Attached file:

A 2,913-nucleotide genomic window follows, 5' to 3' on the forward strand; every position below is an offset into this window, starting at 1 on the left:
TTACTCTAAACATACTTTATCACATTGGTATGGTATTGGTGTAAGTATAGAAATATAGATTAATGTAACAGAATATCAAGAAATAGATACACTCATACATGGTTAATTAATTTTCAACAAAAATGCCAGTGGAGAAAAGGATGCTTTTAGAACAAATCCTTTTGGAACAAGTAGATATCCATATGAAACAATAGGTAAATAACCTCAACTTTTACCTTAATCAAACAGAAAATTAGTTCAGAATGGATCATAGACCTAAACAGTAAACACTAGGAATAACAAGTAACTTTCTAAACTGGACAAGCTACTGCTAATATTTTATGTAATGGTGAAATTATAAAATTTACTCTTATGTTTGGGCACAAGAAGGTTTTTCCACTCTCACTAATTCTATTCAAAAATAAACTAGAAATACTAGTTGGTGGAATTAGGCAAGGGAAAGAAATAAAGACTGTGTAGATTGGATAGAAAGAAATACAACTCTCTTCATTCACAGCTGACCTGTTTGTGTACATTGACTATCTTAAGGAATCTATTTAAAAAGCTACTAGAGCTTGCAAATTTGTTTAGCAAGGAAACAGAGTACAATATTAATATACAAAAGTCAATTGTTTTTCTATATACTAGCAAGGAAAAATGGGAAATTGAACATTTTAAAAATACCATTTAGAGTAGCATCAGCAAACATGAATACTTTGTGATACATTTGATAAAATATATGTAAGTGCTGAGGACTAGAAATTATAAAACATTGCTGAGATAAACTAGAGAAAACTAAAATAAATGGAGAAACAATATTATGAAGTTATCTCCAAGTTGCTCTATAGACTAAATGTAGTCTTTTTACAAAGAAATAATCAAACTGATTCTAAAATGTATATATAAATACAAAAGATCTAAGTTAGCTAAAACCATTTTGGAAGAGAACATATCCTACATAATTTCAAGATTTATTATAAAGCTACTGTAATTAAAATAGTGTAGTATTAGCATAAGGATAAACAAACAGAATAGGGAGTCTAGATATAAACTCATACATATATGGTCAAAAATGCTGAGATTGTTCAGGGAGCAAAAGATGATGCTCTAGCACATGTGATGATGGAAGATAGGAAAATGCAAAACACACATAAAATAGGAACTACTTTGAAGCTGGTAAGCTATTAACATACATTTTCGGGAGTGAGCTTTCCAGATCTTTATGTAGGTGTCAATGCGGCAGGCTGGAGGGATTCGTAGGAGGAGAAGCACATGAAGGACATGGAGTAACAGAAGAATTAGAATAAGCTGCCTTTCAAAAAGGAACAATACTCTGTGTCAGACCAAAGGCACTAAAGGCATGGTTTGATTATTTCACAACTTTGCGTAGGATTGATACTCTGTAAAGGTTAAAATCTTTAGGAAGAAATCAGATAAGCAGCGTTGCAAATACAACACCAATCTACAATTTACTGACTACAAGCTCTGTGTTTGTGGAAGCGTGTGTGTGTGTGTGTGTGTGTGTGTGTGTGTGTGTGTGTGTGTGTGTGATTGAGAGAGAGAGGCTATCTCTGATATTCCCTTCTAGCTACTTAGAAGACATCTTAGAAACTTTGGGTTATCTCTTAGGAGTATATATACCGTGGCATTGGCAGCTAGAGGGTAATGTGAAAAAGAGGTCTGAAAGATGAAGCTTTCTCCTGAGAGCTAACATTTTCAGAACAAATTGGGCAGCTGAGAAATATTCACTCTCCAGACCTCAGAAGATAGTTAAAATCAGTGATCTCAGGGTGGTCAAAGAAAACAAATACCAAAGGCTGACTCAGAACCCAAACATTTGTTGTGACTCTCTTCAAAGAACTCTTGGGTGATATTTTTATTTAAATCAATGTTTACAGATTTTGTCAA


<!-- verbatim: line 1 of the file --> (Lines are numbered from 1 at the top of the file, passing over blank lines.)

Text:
A 2,913-nucleotide genomic window follows, 5' to 3' on the forward strand; every position below is an offset into this window, starting at 1 on the left: